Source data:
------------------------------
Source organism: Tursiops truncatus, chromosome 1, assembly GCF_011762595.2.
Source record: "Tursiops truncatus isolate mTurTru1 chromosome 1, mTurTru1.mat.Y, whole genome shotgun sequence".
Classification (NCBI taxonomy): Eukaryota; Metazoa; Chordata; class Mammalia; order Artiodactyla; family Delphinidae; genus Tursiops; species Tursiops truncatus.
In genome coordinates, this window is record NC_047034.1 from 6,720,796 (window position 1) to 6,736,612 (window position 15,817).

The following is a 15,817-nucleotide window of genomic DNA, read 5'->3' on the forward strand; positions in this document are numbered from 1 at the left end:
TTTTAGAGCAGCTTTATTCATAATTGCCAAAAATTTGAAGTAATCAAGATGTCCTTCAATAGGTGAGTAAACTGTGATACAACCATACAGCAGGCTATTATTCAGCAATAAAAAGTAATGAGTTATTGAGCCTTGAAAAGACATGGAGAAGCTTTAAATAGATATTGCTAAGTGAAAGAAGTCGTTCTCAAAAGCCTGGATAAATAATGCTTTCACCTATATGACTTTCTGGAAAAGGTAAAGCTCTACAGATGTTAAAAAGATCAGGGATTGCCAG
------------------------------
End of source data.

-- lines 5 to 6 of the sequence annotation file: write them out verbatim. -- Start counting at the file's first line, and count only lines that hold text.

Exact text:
The following is a 15,817-nucleotide window of genomic DNA, read 5'->3' on the forward strand; positions in this document are numbered from 1 at the left end:
TTTTAGAGCAGCTTTATTCATAATTGCCAAAAATTTGAAGTAATCAAGATGTCCTTCAATAGGTGAGTAAACTGTGATACAACCATACAGCAGGCTATTATTCAGCAATAAAAAGTAATGAGTTATTGAGCCTTGAAAAGACATGGAGAAGCTTTAAATAGATATTGCTAAGTGAAAGAAGTCGTTCTCAAAAGCCTGGATAAATAATGCTTTCACCTATATGACTTTCTGGAAAAGGTAAAGCTCTACAGATGTTAAAAAGATCAGGGATTGCCAG